Shabbat meals or Shabbos meals (Hebrew: סעודות שבת, romanizedSeudot Shabbat, Seudoys Shabbos) are the three meals eaten by Shabbat-observant Jews, the first on Friday night, the second on Saturday day, and the third late on Saturday afternoon. The Hebrew word for meal is seudah, with the plural version being seudos or seudot, thus the Friday night and Saturday day meals are often called seudot or seudos. The third meal, held on Saturday afternoon is called either shalosh seudos, seudah shlishit, or shaleshudus.

Friday Night Meal

Two whole-wheat challot

The Friday night meal traditionally begins with the singing of "Shalom Aleichem", a song welcoming the angels that the Talmud says visit every Jewish home on Friday night.[1] This is often followed by the singing of "Eishet Chayil" (Proverbs 31, also pronounced "eishes chayil"), a song praising the Jewish woman.

In most communities, the singing of "Eishet Chayil" is followed by kiddush, the Jewish practice of sanctifying the Sabbath over a cup of wine or grape juice.[2] Following kiddush, the meal continues with handwashing before eating bread.[3] The meal then begins, with the head of the household lifting up two challah breads, and reciting the blessing of Hamotzi. The challah is sliced, dipped into salt, and eaten. The meal continues with festive foods (often chicken), often with singing and sharing Torah thoughts.

In many German-Jewish households, the washing for the bread is done before kiddush, instead of before the blessing of Hamotzi and the eating of the challot.[4] This is so that guests will not need to wait between kiddush and handwashing; instead, they can will the bread without getting up.

It is customary at Ashkenazic Shabbos meals to eat "gefilte fish" at the beginning of the meal,[5] a dish made of ground, deboned fish, commonly carp, whitefish, pike, and Nile perch. Chicken soup is also commonly eaten at the Friday night meal.[5]

There are two further customs, common to all meals. Zemirot are sung around the table (usually between courses; and often by the men only). These help achieve the religious aspiration of transforming the domestic table into a recreation of the Temple altar; see Korban § Purpose. Similarly the host will usually deliver a short Torah idea, or Dvar Torah, before the Birkat Hamazon Grace after meals.

Saturday Day Meal

The Saturday morning meal traditionally begins with kiddush and Hamotzi on two challot.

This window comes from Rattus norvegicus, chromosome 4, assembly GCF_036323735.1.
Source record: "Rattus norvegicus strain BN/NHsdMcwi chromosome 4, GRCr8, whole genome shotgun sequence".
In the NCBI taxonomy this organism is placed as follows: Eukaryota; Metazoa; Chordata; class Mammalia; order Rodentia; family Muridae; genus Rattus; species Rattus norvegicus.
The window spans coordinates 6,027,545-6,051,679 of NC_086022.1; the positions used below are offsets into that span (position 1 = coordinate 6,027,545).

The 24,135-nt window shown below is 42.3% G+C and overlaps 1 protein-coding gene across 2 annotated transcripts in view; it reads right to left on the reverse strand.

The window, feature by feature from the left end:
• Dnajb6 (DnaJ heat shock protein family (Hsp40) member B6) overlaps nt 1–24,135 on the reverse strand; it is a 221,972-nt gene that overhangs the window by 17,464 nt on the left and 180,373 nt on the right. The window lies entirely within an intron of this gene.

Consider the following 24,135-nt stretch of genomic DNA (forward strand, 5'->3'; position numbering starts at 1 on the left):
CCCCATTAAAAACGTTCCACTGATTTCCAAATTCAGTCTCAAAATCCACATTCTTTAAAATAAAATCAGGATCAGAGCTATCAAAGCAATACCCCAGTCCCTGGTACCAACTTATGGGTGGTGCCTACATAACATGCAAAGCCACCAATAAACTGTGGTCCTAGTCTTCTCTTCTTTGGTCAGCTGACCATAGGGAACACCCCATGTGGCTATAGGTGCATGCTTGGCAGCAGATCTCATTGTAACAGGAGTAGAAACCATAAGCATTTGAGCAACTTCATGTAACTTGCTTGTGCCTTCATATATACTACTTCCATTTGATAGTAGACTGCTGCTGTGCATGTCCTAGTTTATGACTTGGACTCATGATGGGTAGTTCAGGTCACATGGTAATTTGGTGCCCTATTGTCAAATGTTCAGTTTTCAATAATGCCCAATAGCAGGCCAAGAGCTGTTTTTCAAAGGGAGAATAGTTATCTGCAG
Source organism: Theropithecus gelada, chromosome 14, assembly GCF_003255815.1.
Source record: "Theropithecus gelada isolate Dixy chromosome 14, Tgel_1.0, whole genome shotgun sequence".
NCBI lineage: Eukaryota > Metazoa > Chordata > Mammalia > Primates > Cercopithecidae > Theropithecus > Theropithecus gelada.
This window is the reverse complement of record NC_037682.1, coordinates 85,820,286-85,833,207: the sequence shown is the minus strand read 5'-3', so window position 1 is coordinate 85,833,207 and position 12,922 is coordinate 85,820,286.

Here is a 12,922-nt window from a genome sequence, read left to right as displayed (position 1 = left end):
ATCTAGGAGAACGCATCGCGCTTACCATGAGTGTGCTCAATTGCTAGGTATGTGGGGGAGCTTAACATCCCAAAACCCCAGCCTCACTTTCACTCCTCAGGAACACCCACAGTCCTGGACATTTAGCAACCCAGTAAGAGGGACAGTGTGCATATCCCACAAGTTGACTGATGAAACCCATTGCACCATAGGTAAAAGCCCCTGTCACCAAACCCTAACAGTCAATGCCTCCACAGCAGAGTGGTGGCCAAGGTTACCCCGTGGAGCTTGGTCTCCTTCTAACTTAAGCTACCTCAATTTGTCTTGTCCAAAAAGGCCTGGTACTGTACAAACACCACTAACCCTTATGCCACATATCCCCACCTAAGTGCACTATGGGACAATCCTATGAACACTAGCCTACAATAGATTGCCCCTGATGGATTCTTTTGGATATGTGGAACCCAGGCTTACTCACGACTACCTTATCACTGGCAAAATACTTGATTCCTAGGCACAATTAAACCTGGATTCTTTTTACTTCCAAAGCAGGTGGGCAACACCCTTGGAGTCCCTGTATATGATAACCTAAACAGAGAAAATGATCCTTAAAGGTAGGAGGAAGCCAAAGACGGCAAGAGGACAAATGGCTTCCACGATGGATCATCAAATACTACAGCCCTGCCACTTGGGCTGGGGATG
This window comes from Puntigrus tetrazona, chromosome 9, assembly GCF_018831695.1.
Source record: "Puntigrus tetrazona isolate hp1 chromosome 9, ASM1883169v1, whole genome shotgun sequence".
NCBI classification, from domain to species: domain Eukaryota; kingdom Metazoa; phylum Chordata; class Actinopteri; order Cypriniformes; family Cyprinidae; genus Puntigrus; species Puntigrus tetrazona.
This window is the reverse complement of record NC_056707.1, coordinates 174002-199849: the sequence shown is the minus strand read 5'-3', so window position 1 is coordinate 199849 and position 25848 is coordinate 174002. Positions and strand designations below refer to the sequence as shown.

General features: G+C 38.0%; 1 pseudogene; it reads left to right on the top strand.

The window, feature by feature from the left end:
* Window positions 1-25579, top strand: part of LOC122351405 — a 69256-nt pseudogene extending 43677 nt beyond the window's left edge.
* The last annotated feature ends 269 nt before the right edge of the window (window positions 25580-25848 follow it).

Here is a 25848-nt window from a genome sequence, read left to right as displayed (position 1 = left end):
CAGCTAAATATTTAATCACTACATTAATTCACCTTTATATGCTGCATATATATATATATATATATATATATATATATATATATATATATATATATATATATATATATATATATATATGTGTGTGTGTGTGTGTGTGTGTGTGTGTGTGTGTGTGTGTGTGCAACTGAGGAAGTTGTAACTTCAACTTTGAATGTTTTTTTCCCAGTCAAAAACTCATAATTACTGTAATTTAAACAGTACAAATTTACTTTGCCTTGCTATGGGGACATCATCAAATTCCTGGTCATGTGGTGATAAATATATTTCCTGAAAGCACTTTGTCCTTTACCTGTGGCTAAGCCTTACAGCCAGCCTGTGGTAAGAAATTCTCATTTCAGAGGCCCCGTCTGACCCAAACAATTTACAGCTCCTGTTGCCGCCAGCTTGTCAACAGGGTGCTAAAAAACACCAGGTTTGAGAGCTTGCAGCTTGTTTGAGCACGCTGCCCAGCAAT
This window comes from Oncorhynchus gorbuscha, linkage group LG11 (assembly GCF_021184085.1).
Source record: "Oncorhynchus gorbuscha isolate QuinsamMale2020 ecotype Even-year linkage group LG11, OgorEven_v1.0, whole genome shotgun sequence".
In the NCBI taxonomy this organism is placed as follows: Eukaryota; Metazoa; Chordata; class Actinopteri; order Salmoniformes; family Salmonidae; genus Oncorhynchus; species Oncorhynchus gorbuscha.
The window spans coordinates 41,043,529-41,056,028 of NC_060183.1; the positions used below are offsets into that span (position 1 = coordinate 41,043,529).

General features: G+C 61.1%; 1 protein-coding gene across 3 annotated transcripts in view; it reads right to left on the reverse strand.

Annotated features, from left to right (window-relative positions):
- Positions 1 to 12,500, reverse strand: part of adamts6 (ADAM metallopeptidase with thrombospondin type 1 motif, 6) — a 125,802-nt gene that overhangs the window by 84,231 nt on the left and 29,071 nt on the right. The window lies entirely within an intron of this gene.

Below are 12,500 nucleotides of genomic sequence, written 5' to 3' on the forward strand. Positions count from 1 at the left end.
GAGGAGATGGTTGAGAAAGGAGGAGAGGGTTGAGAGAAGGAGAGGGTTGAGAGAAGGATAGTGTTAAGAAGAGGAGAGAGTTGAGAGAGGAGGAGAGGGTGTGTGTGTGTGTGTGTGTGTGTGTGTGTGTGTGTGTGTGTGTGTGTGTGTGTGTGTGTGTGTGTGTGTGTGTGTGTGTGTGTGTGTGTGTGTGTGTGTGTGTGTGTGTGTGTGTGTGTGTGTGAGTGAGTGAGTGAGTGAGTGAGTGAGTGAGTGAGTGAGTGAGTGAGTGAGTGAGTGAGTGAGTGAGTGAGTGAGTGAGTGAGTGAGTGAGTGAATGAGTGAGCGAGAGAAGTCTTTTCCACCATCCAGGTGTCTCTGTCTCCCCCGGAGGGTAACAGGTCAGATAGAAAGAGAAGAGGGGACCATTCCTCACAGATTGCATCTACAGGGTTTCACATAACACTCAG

It is customary to eat hot foods at this meal. During and after the Second Temple period, the Sadducees, who rejected the Oral Torah, did not eat heated food on Shabbat (as heated food appears to be prohibited in the written section of the Torah). To express that they followed the Oral Torah, the Pharisees (who followed of the Tannaim) specifically ate heated food on Shabbat.[6] The tradition of eating hot foods on Shabbat has lasted till today.

In Ashkenazic communities, the custom of eating hot foods is observed by eating cholent, a stew made primarily of meat, potatoes, beans, barley and spices. Sauces, onions, carrots, hot dogs, kugel, and ketchup are often added. Sephardic Jews, including Moroccans and Iraqis observe the custom of eating hot foods by eating chamin (Hebrew for hot), a similar stew.[7] Bukharian Jews eat a similar stew called Osh Sovo (or "ussvo").[8]

Shalosh Seudos

Main article: Seudah Shlishit

The third meal of Shabbat, called Shalosh seudos, Seudah Shlishit (which literally means "Third Meal" in Hebrew), or Shaleshudus, begins before sundown of Saturday night, although it may continue after. It begins with washing for bread and reciting the Hamotzi blessing on two challot. Dairy is sometimes eaten at shalosh seudos.

See also


  1. ^ Talmud, Shabbat 119b
  2. ^ "Kiddush and the Friday Night Meal - Shabbat". Retrieved 2020-06-10.
  3. ^ Simmons, Rabbi Shraga. "Friday Night 1-2-3". aishcom.
  4. ^ "Yekkes".
  5. ^ a b "What to Expect at a Shabbat Dinner - Shabbat". Retrieved 2020-06-10.
  6. ^ "Why do we eat Cholent on Shabbat? - Shabbat". Retrieved 2020-06-10.
  7. ^ "Moroccan Chamin (Sephardic Cholent)". Oorah Spirit. 2020-02-06. Retrieved 2020-06-10.
  8. ^ Abraham, Dahlia (2015-09-16). "Osh Sovo: Bukharian Slow-Cooked Rice with Dried Fruit". Jamie Geller. Retrieved 2020-06-10.